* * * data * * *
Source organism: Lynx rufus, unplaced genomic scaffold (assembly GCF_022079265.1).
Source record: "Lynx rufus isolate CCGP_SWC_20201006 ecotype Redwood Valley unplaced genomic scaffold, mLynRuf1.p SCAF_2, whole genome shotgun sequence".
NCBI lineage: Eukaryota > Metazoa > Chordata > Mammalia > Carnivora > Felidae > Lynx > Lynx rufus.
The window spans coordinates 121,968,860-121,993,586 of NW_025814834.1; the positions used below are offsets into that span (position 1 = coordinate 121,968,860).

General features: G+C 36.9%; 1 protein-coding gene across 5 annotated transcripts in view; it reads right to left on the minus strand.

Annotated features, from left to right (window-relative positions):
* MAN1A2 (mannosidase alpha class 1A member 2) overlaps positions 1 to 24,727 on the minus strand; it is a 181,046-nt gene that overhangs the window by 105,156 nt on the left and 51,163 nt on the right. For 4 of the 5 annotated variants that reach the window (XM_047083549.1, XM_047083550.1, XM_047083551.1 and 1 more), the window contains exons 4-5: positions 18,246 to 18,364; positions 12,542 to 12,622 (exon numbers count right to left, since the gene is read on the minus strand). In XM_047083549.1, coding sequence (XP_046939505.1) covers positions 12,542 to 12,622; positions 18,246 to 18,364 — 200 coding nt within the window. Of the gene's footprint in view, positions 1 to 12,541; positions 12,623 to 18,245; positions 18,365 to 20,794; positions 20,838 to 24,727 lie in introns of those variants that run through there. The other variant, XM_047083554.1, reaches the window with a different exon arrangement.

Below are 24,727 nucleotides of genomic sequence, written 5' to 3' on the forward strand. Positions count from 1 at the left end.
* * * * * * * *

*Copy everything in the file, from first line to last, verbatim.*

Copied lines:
Source organism: Lynx rufus, unplaced genomic scaffold (assembly GCF_022079265.1).
Source record: "Lynx rufus isolate CCGP_SWC_20201006 ecotype Redwood Valley unplaced genomic scaffold, mLynRuf1.p SCAF_2, whole genome shotgun sequence".
NCBI lineage: Eukaryota > Metazoa > Chordata > Mammalia > Carnivora > Felidae > Lynx > Lynx rufus.
The window spans coordinates 121,968,860-121,993,586 of NW_025814834.1; the positions used below are offsets into that span (position 1 = coordinate 121,968,860).

General features: G+C 36.9%; 1 protein-coding gene across 5 annotated transcripts in view; it reads right to left on the minus strand.

Annotated features, from left to right (window-relative positions):
* MAN1A2 (mannosidase alpha class 1A member 2) overlaps positions 1 to 24,727 on the minus strand; it is a 181,046-nt gene that overhangs the window by 105,156 nt on the left and 51,163 nt on the right. For 4 of the 5 annotated variants that reach the window (XM_047083549.1, XM_047083550.1, XM_047083551.1 and 1 more), the window contains exons 4-5: positions 18,246 to 18,364; positions 12,542 to 12,622 (exon numbers count right to left, since the gene is read on the minus strand). In XM_047083549.1, coding sequence (XP_046939505.1) covers positions 12,542 to 12,622; positions 18,246 to 18,364 — 200 coding nt within the window. Of the gene's footprint in view, positions 1 to 12,541; positions 12,623 to 18,245; positions 18,365 to 20,794; positions 20,838 to 24,727 lie in introns of those variants that run through there. The other variant, XM_047083554.1, reaches the window with a different exon arrangement.

Below are 24,727 nucleotides of genomic sequence, written 5' to 3' on the forward strand. Positions count from 1 at the left end.